The effect of one upright individual is incalculable, by Oscar Arias
When the effective leader is finished with his work, the people say it happend naturally. by Lao-Tzu
- Born October 24, 1932 in Salt Lake City, Utah.
- Grandson of Stephen Mack Covey, founder of Little America.
- Earned a Bachelor of Science degree in business administration from the University of
- Earned an MBA from Harvard
- Earned a Doctor of Religious Education from Brigham Young University
- Member of Pi Kappa Alpha International Fraternity
- Over the span of his life, he sold over 20 million books in 38 languages.
- Received the International Man of Peace Award
- National Fatherhood Award – had nine children and forty-four grandchildren.
- Co-founder and vice chairman of FranklinCovey.
- Received the International Entrepreneur of the Year Award.
- Received (8) eight honorary doctorate degrees
- He was a part of the Church of Jesus Christ of Latter-day Saints and he served on
a two-year mission in England because of that. Served as first president of the
Irish mission in 1962.
- Died from complications for a fall in April on July 16, 2012.
Things I learned from Stephen Covey in 1992 that change my work-life balance paradigm:
- Be clear about my value and principles, they will control my behavior.
- Big Rocks are my priority!
- Be proactive; don't wait for someone to tell you what to do.
- Have a writtem mission statement, values and goals that I review regularly. Begin with the End in Mind.
- Value the compass more than the clock.
- Review my week for lessons learned and plan for the next seven days in detail every week.
- Focus on what's important more than what's urgent and not important. Live a quadrant 2 life style.
- Do something important in every role each week (i.e. husband, father, extended family member, teacher at church, consultant, musician, friend, writer, and speaker).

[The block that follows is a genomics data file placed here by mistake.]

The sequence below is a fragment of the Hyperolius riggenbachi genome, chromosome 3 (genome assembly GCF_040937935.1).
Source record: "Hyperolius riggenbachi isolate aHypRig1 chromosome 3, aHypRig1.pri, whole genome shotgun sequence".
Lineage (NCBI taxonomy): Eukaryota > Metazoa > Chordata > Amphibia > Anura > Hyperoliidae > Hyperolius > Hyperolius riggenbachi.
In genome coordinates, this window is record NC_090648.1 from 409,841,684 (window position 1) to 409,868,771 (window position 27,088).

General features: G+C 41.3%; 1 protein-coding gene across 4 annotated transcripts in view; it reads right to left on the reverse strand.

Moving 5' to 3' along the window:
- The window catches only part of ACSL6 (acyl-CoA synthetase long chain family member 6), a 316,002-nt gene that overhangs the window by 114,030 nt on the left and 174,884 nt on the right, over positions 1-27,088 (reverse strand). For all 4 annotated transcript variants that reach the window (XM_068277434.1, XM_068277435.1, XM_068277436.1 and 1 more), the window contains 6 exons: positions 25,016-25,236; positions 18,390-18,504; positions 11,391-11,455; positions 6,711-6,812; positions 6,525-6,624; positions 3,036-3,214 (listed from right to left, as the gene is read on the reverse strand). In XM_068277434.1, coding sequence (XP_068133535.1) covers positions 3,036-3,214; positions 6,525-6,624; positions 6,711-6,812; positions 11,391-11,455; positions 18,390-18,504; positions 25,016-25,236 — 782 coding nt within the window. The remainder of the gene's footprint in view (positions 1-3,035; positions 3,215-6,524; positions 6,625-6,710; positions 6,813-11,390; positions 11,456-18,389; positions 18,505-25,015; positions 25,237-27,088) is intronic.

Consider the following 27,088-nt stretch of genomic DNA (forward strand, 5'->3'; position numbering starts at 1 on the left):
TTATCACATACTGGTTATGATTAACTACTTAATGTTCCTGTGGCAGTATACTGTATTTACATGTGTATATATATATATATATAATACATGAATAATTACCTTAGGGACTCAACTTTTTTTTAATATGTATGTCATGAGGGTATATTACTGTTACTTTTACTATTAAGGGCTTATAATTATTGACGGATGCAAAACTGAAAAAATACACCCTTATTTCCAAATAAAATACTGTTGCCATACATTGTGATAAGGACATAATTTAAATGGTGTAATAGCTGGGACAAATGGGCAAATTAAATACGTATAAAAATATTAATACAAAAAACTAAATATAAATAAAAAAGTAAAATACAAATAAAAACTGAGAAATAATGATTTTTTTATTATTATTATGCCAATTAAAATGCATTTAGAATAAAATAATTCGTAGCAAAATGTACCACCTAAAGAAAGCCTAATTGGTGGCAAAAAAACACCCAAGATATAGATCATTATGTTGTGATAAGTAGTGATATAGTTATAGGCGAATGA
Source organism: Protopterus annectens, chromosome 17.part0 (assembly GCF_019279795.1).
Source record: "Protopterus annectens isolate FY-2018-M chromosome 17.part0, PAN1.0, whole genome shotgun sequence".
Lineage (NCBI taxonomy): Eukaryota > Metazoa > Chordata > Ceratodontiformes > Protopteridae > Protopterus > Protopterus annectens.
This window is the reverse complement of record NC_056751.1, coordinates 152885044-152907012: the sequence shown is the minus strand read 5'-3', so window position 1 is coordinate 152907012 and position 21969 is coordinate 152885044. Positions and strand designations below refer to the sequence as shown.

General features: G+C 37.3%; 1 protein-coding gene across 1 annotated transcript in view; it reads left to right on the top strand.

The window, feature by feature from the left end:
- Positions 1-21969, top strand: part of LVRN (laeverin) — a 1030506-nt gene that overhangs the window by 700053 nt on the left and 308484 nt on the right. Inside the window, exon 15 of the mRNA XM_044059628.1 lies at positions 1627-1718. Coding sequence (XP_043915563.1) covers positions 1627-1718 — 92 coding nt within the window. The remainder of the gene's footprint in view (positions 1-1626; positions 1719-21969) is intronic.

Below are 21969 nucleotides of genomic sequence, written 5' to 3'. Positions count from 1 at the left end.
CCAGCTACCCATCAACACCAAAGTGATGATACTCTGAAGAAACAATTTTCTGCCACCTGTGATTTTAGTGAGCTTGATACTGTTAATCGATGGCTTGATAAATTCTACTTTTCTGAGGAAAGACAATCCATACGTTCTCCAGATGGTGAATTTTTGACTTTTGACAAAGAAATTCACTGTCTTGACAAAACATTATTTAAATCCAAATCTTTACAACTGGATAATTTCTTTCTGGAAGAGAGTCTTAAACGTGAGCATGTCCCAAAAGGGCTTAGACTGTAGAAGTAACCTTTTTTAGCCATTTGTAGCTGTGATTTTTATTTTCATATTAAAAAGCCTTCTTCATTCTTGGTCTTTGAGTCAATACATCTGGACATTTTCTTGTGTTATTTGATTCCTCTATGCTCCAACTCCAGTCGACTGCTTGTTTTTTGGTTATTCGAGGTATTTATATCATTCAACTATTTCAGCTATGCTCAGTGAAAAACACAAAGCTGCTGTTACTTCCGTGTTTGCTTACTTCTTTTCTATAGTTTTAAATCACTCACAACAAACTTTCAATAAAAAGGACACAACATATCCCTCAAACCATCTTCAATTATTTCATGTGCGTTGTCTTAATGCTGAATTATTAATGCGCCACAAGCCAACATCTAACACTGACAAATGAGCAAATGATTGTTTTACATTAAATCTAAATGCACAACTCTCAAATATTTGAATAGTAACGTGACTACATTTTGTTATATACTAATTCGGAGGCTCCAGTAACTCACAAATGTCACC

- Learn to enjoy the journey while achieving the goal.
- Obey the Law of the Farm; you can't cram on the farm or any other natural system.
- Educate my conscience by learning, listening and responding.
- Put first things first.
- You can't be efficient with people, only effective.
- Make sure my personal and professional ladder is leaning against the right wall.
- Focus on my circle of influence and pray about my circle of concerns. The more I focus on what I can influence the smaller my concerns will become.
- Never forget to sharpen the saw or to be to busy driving that I can't stop for gas.
- Think Win-Win
- Value other peoples differences. Think Synergistically.
- Seek first to understand, then to be understood. (This one is hard to live but I'm still working at it).
- Remember the secret of the Chinese Bamboo, you have to go deep before you go up.
What lessons have you learned from Dr. Covey? I would love to hear from you?
Principles of Execution Key Concepts:
- Stephen Covey
- 7 Habits of Highly Effective People
Share your ideas or thoughts?